As a backpacker, one may think that souvenirs are out of the question. But with some creativity and the occasional splurge, it is possible to return home with more than just fading memories and a hundred thousand photographs. There have been times, though, where I curse myself for either backpacking or being too cheap to want to ship stuff home. But I admit, my bank account does thank me. But one of these days, I may break down and buy adult sized mementos. In the meantime, I continue to search for unique little things that bring back the memories of a particular trip. Here are some of the backpacking souvenirs I have at home:
One of the things I love searching for when travelling is a souvenir that exemplifies a unique group – one example is something from an indigenous group. The Kalinago people of Dominica are among the original inhabitants of the island and while I had always known that I have Kalinago ancestry, it wasn’t until I went to Dominica that I realized how much my face embodies said ancestry. I definitely had to buy something that not only represented my visit to this gorgeous verdant gem of an island but also speaks to my heritage. As luck would have it, what I ended up getting also fit into my backpack!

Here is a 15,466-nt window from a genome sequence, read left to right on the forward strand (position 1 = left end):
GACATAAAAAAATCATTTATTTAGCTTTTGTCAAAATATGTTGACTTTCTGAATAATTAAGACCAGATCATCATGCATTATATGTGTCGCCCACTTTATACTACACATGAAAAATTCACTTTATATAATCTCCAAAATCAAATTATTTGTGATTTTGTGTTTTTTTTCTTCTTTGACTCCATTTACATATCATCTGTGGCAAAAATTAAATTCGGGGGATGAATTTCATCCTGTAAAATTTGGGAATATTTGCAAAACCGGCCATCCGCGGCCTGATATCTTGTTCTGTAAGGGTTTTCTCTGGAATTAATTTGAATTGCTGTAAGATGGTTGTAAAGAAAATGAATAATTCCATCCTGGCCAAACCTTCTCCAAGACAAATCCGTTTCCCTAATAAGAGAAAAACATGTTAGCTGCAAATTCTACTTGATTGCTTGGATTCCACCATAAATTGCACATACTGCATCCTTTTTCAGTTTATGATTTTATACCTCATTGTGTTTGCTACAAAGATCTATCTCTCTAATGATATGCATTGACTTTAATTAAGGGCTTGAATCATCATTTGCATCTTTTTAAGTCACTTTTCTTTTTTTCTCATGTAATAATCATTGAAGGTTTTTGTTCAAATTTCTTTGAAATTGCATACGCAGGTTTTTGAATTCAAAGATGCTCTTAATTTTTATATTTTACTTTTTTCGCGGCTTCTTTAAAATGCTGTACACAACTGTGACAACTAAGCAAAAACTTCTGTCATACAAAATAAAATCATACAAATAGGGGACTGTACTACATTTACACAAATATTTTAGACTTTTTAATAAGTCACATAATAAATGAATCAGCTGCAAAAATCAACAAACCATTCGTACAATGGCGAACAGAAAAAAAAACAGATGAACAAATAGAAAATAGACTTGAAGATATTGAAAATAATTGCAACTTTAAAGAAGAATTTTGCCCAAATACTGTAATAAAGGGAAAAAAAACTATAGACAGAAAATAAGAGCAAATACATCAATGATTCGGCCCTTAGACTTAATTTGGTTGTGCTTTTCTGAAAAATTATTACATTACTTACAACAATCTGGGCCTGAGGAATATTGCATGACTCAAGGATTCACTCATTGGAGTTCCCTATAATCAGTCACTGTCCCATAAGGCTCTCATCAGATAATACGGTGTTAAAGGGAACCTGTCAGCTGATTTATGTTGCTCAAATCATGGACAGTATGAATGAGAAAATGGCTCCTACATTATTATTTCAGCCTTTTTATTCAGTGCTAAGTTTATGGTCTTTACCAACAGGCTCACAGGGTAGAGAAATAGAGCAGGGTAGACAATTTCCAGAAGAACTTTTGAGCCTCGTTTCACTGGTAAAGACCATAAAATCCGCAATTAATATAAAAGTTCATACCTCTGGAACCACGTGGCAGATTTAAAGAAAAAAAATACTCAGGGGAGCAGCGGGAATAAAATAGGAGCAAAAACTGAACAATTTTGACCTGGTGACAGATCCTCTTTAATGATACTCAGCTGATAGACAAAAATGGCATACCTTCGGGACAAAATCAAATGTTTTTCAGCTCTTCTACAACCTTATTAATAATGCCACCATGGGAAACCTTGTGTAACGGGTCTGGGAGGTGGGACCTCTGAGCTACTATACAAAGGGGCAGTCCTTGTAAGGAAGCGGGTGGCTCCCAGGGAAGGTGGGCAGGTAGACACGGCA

This island has a fascinating history and an unexpected strong Irish connection. I loved this slow paced island that has one main road. Montserrat also has a volcano that on one hand is very cool to see but on the other, it has tragically cut off almost half the island from inhabitation since it erupted for the first time in recent memory in 1995. It is still forbidden to enter the exclusion zone today. One of the souvenirs I got from this island was a piece of pumice, which was formed from the volcanic eruptions. Not only is it small, it is very light as well – perfect for a backpacker!
So, here, I wasn’t quite backpacking as I was in the country for three months, volunteering. I still count it, though, because what I brought with me to the country would have fit into my backpack if I exclude the items brought specifically for the project and the village. One of the best souvenirs I bought for myself in Guyana was a set of wooden bowls made from purple heartwood. It is a gorgeous wood, extremely hard and naturally purple! I’m especially proud of them because it was my first real attempt at bargaining. I didn’t really get much off the price but I did get a pair of salad utensils for free… So while these probably wouldn’t have all fit into my backpack, the extra bowl or two would have gone in the carry-on. No one said backpackers can’t have carry-on luggage!
The problem with Turkey is that it has an incredible amount of beautiful things that you just want to buy it ALL and figure out later how you’ll get it home. The amount of times I had to mentally slap myself, it was ridiculous – and I’m not even a shopper. But one thing that works well for backpackers is textiles as they’re light and they can be folded. One of my favourite purchases was an antique (about 90 yrs old) camel bag that had been cut open. At least that is what was claimed – I have no idea of its provenance but if they say camel bag, I say camel bag. It rolled up nicely and definitely fit into my backpack!